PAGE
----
Jazz Appreciation Month (or JAM) is intended to draw public attention to the glories of jazz as both an historical and a living treasure. The idea is to encourage musicians, concert halls, schools,colleges, museums, libraries, and public broadcasters to offer special programs on jazz every April.
The Smithsonian’s Jazz Appreciation Month website offers a variety of JAM resources, including a calendar of events; downloadable logos, posters, ads, and public service announcements; more than one hundred ideas for celebrating jazz; and webcasts and recorded performances.
PBS has a companion website for Ken Burn’s Jazz documentary. Interactive resources include a map the explores how jazz has changed in clubs and cities over time; a jazz lounge with a virtual piano, Music 101 lessons, and samples of different jazz styles; a comparison of jazz and American histories; discographies and information on jazz instruments; biographies of jazz musicians; and a look at the impact of jazz on popular culture. It also offers a classroom with lessons for grades K–5 and 6–12.
The Thelonious Monk Institute of Jazz hosts the Jazz in America website, which includes lesson plans for grades five, eight, and eleven. It also features a variety of jazz resources, including images, information on musicians, audio clips, and a glossary.
NEA’s Jazz in the Schools website offers lessons on the advent of jazz, the Jazz Age and the Swing Era, bebop and modernism, from the new frontier to the new millennium, and jazz as an American story. It also includes an interactive timeline, music clips to support the lessons, and a list of major artists, also keyed to lesson plans.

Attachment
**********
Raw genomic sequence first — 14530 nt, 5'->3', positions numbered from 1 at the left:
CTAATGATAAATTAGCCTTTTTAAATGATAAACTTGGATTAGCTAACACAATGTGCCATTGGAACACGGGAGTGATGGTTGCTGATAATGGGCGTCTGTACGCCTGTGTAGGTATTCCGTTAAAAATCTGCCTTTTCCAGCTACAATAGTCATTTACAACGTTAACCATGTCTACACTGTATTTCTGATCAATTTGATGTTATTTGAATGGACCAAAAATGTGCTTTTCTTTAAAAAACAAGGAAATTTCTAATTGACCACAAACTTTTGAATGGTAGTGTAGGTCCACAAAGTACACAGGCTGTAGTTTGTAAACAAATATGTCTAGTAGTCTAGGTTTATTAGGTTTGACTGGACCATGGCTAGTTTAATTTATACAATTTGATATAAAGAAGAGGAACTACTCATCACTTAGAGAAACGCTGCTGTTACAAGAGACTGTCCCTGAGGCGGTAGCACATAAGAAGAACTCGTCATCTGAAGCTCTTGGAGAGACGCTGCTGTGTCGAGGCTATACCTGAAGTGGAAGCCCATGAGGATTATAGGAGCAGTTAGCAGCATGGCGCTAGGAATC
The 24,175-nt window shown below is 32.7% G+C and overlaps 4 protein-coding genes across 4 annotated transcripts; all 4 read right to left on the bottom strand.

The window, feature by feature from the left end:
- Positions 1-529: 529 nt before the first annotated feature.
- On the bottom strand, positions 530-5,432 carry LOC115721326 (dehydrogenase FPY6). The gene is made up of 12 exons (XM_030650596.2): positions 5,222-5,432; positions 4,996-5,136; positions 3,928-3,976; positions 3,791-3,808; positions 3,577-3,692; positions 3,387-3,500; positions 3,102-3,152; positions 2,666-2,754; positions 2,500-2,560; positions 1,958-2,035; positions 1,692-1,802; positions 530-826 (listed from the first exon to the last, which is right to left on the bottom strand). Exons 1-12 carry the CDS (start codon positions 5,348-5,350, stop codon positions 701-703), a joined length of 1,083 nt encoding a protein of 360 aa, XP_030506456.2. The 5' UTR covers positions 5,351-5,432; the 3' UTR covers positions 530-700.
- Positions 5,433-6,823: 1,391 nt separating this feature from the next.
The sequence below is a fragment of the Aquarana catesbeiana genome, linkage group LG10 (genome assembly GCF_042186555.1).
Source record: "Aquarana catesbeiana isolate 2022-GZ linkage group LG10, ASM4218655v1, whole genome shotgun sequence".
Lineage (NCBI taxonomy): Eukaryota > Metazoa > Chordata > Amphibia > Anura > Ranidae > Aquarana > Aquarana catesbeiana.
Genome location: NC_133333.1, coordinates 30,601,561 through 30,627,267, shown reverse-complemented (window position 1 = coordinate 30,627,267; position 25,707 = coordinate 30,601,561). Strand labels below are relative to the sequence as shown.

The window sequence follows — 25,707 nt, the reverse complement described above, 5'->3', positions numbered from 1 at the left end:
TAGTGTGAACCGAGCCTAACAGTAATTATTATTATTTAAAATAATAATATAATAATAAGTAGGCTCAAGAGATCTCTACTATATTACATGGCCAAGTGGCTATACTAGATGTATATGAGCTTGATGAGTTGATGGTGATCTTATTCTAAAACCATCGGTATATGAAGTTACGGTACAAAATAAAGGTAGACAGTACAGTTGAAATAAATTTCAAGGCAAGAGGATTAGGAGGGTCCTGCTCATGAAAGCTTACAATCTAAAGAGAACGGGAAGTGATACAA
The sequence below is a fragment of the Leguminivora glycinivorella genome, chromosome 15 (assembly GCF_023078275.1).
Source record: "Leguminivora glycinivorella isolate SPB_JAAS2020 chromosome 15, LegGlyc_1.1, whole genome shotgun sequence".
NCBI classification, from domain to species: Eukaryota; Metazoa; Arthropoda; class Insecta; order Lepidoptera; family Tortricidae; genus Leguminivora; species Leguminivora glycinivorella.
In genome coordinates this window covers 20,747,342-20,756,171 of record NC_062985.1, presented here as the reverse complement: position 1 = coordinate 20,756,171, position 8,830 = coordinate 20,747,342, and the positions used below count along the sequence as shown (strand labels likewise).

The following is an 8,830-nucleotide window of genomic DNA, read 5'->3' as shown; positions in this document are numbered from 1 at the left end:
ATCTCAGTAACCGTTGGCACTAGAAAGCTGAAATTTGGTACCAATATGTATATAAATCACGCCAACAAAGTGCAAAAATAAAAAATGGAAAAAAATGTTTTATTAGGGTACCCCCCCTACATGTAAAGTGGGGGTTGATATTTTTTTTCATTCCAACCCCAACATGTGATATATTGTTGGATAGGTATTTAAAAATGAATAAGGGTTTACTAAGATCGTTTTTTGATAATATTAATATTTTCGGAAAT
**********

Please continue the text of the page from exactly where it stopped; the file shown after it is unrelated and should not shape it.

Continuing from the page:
ArtsEdge has resources for both students and educators as well as multimedia presentations on such topics as jazz in time; jazz in DC; and jazz music, dance, and poetry.
DC Public Library hosted many events in honor of Jazz Appreciation Month in 2012, including the program, “The A Train Awaits”—which featured Duke Ellington’s “Take the A Train” as a metro ride through books, and included a craft. A workshop for teens used the Mac program Garage Band for teens to make jazz inspired songs of their own. The library also hosted several programs that featured live, local jazz musicians, for adults and families alike.
The Mayme A. Clayton Library and Museum in Culver City, California, hosted a number of programs this past April in honor of JAM, for audiences of all ages. For children, a program included stories about jazz from the library’s collection, and making instruments from household objects. For adults, programs included concerts, and film screenings, including a showing of the documentary Daisy Bates: First Lady of Little Rock, followed by a talk back, via Skype, with the film’s director.
The Toledo-Lucas County (Ohio) Public Library partnered with Professional Musicians of Northwest Ohio to offer a day-long celebration of jazz. Performers included Jelise & Company, Glenda Biddlestone Quartet, Keith Bernhard and More Jazz Messengers, Cynthia Kay Bennett Quartet, and Gene Parker Quartet. Activities just for children were also held.
Garden City Jazz partnered with area libraries in three Georgia counties to present Sing-Clap-Wiggle-Shake: Jazz4Kids, a series of seven interactive lecture/demos. Children danced, sang, and created jazz from popular nursery rhymes in the forty-five-minute presentations.